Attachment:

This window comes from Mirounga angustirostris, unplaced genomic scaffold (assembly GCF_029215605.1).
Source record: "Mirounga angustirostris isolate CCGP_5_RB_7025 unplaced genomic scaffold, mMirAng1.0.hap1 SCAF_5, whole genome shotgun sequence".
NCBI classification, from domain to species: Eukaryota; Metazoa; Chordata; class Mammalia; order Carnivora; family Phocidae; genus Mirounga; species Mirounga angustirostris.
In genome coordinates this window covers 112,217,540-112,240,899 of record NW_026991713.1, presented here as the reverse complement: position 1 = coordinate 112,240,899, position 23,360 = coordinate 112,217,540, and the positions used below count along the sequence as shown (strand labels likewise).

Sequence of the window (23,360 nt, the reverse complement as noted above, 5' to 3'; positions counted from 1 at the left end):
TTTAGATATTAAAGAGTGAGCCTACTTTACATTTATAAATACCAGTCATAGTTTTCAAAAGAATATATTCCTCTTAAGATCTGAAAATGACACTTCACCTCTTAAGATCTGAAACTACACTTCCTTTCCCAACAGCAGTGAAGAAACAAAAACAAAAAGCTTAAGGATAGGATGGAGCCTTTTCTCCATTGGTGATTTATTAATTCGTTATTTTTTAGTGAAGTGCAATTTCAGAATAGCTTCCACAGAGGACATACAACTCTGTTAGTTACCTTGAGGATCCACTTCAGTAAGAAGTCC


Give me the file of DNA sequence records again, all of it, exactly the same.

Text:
This window comes from Mirounga angustirostris, unplaced genomic scaffold (assembly GCF_029215605.1).
Source record: "Mirounga angustirostris isolate CCGP_5_RB_7025 unplaced genomic scaffold, mMirAng1.0.hap1 SCAF_5, whole genome shotgun sequence".
NCBI classification, from domain to species: Eukaryota; Metazoa; Chordata; class Mammalia; order Carnivora; family Phocidae; genus Mirounga; species Mirounga angustirostris.
In genome coordinates this window covers 112,217,540-112,240,899 of record NW_026991713.1, presented here as the reverse complement: position 1 = coordinate 112,240,899, position 23,360 = coordinate 112,217,540, and the positions used below count along the sequence as shown (strand labels likewise).

Sequence of the window (23,360 nt, the reverse complement as noted above, 5' to 3'; positions counted from 1 at the left end):
TTTAGATATTAAAGAGTGAGCCTACTTTACATTTATAAATACCAGTCATAGTTTTCAAAAGAATATATTCCTCTTAAGATCTGAAAATGACACTTCACCTCTTAAGATCTGAAACTACACTTCCTTTCCCAACAGCAGTGAAGAAACAAAAACAAAAAGCTTAAGGATAGGATGGAGCCTTTTCTCCATTGGTGATTTATTAATTCGTTATTTTTTAGTGAAGTGCAATTTCAGAATAGCTTCCACAGAGGACATACAACTCTGTTAGTTACCTTGAGGATCCACTTCAGTAAGAAGTCC